Today has to be one of the saddest days of my life. The tap world has suffered a huge loss as tap master and legend Dr. Jimmy Slyde passed on this morning. The greatest gentleman and most brilliant tap dancer I have ever met, Jimmy was an inspiration to me from the moment I first met him in the lobby in Chicago after his performance in Footnotes. I remember the look on his face and his absolute joy at meeting “another Sarah” (meaning Sarah Petronio) from Chicago. My teacher, Barb, had gotten his autograph for me when she and her husband had gone to see Jimmy in Black & Blue on Broadway – she had told him about me then. His mind ever a steel trap, he knew who I was the minute I introduced myself, and asked how Barb and Ed were doing.
Later, while nursing an ankle injury, the man came out to Café 41 in NYC all the way from Boston to host a special night for me and my Footprints kids. Granted, EVERYONE else was there, but it was on our behalf that Karen Zebulon set it up. What a beautiful night it was, too. Despite my complete disaster of “Blue Skies” (an improvisational atomic bomb that went off as 30 kids tried to all get on stage at once), Buster Brown sat behind me cheering everyone on… Yvette Glover was putting in her two cents and even Mabel Lee was there, singing up a storm from a dimly lit table in the corner.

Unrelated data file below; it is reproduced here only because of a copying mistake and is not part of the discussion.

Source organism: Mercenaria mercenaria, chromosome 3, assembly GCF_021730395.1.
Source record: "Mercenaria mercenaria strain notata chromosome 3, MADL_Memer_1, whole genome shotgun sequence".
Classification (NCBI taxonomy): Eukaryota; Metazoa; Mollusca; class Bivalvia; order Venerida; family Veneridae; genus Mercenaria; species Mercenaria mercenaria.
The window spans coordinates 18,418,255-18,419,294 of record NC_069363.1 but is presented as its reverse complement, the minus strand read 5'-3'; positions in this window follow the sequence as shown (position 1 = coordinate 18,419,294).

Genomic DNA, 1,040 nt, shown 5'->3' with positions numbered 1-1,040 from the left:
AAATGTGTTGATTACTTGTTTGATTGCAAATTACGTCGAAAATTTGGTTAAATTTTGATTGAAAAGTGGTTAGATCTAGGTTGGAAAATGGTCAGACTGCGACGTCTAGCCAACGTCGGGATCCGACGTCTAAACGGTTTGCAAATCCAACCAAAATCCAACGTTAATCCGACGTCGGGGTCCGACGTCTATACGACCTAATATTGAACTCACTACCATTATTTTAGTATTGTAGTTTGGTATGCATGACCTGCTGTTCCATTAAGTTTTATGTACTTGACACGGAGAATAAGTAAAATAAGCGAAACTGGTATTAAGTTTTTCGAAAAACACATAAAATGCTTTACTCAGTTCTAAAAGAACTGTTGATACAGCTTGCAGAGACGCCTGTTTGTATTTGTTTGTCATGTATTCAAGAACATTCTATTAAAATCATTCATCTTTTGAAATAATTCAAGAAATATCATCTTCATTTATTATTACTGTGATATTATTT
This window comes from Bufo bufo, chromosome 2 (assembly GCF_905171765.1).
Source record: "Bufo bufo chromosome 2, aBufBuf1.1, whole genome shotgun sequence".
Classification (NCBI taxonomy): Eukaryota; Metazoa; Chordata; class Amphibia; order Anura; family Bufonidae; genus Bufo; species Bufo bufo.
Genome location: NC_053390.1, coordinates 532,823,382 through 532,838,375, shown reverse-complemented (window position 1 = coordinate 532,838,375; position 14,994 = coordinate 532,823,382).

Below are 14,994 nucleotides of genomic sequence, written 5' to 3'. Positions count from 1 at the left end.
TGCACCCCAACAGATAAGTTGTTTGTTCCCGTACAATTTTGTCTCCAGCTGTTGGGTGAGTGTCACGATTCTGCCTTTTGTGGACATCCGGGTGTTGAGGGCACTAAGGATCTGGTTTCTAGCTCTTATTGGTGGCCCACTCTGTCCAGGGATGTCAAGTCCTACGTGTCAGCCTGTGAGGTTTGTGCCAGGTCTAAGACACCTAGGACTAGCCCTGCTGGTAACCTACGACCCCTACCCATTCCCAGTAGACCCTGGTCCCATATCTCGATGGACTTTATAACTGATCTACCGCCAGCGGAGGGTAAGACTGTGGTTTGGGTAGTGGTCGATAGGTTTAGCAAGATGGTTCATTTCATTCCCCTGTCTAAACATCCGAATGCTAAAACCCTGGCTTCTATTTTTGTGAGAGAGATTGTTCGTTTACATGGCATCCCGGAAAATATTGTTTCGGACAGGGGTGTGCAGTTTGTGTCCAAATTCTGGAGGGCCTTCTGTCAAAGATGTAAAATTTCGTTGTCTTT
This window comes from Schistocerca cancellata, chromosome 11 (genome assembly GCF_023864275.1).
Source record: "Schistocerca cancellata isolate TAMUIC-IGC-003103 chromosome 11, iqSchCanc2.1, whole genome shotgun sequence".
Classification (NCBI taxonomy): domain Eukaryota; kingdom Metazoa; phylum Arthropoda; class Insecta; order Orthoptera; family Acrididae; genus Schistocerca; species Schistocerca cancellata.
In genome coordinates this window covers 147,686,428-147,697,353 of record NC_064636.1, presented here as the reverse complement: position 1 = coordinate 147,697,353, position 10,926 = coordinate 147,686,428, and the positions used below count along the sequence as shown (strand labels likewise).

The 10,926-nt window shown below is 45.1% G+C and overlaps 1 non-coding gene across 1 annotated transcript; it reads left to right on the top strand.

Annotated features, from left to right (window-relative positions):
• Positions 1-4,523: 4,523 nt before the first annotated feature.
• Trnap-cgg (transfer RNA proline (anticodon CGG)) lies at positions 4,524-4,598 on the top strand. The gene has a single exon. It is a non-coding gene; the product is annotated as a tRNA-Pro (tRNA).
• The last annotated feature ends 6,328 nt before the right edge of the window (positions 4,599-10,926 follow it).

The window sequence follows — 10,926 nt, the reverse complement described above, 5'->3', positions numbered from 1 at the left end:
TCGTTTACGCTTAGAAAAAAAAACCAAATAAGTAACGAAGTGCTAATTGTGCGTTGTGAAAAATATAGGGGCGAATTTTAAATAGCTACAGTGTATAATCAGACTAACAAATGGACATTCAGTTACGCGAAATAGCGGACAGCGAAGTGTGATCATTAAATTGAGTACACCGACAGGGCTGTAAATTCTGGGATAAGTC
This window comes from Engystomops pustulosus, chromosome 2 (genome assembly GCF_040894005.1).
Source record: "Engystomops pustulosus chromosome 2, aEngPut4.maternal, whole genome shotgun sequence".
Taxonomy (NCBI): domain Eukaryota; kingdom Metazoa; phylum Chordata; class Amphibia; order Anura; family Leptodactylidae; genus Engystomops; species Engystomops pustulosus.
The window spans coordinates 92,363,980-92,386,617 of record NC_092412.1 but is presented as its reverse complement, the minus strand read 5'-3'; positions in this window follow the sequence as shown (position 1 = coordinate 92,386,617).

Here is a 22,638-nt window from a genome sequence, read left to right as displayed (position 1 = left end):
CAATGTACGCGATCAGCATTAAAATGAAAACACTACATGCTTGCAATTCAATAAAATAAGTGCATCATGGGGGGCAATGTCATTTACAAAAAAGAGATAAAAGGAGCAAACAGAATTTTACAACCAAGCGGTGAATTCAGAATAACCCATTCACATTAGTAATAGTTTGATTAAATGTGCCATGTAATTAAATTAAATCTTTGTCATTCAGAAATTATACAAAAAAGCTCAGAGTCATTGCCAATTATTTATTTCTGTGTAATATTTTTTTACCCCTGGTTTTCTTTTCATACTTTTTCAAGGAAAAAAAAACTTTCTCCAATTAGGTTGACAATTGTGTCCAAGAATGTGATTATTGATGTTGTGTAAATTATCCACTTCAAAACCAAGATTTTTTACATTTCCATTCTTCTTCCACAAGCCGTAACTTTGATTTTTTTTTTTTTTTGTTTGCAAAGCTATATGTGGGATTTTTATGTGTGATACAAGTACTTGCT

Of course, my fondest memory of him is after falling flat on my face in front of him during his master class at CHRP last summer. Lord, help us. I have never been so mortified in my life. But Jimmy just smiled and in my head I could hear his words, “If you don’t ever fall, then you’re not really dancing.”
May his memory be eternal, and may all of my students grow to love him as dearly as I do. And above all else… as he once instructed me, “Keep spreading the love.”